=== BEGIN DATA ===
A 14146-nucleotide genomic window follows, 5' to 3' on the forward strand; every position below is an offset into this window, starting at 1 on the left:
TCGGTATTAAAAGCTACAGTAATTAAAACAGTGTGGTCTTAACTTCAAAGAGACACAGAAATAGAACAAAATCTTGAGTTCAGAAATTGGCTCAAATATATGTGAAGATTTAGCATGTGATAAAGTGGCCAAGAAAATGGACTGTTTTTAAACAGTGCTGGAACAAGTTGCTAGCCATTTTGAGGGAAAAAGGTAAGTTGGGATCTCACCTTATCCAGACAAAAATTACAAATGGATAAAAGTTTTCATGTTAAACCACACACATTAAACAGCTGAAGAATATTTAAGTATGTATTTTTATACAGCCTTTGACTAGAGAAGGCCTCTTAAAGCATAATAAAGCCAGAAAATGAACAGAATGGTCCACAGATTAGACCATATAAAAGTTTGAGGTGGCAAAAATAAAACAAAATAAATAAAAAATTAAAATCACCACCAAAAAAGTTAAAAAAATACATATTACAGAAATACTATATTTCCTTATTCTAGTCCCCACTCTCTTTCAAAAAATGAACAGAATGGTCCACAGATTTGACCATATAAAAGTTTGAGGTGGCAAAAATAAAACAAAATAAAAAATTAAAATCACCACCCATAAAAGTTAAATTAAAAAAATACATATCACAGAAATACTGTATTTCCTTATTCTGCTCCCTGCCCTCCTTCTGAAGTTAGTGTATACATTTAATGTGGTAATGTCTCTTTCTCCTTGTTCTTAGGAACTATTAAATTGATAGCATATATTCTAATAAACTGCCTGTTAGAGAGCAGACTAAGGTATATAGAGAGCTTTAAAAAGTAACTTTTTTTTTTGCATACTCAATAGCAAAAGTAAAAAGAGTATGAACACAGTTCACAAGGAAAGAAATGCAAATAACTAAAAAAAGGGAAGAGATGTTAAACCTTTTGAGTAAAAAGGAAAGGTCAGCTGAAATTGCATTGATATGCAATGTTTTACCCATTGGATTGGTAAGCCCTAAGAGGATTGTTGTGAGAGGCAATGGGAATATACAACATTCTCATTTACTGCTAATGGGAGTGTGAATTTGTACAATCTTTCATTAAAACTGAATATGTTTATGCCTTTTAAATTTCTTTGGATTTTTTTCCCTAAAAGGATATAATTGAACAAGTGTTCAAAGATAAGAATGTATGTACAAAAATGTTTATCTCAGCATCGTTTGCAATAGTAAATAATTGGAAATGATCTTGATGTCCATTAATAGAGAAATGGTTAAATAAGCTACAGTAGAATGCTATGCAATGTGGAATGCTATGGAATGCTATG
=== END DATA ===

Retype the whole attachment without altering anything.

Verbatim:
A 14146-nucleotide genomic window follows, 5' to 3' on the forward strand; every position below is an offset into this window, starting at 1 on the left:
TCGGTATTAAAAGCTACAGTAATTAAAACAGTGTGGTCTTAACTTCAAAGAGACACAGAAATAGAACAAAATCTTGAGTTCAGAAATTGGCTCAAATATATGTGAAGATTTAGCATGTGATAAAGTGGCCAAGAAAATGGACTGTTTTTAAACAGTGCTGGAACAAGTTGCTAGCCATTTTGAGGGAAAAAGGTAAGTTGGGATCTCACCTTATCCAGACAAAAATTACAAATGGATAAAAGTTTTCATGTTAAACCACACACATTAAACAGCTGAAGAATATTTAAGTATGTATTTTTATACAGCCTTTGACTAGAGAAGGCCTCTTAAAGCATAATAAAGCCAGAAAATGAACAGAATGGTCCACAGATTAGACCATATAAAAGTTTGAGGTGGCAAAAATAAAACAAAATAAATAAAAAATTAAAATCACCACCAAAAAAGTTAAAAAAATACATATTACAGAAATACTATATTTCCTTATTCTAGTCCCCACTCTCTTTCAAAAAATGAACAGAATGGTCCACAGATTTGACCATATAAAAGTTTGAGGTGGCAAAAATAAAACAAAATAAAAAATTAAAATCACCACCCATAAAAGTTAAATTAAAAAAATACATATCACAGAAATACTGTATTTCCTTATTCTGCTCCCTGCCCTCCTTCTGAAGTTAGTGTATACATTTAATGTGGTAATGTCTCTTTCTCCTTGTTCTTAGGAACTATTAAATTGATAGCATATATTCTAATAAACTGCCTGTTAGAGAGCAGACTAAGGTATATAGAGAGCTTTAAAAAGTAACTTTTTTTTTTGCATACTCAATAGCAAAAGTAAAAAGAGTATGAACACAGTTCACAAGGAAAGAAATGCAAATAACTAAAAAAAGGGAAGAGATGTTAAACCTTTTGAGTAAAAAGGAAAGGTCAGCTGAAATTGCATTGATATGCAATGTTTTACCCATTGGATTGGTAAGCCCTAAGAGGATTGTTGTGAGAGGCAATGGGAATATACAACATTCTCATTTACTGCTAATGGGAGTGTGAATTTGTACAATCTTTCATTAAAACTGAATATGTTTATGCCTTTTAAATTTCTTTGGATTTTTTTCCCTAAAAGGATATAATTGAACAAGTGTTCAAAGATAAGAATGTATGTACAAAAATGTTTATCTCAGCATCGTTTGCAATAGTAAATAATTGGAAATGATCTTGATGTCCATTAATAGAGAAATGGTTAAATAAGCTACAGTAGAATGCTATGCAATGTGGAATGCTATGGAATGCTATG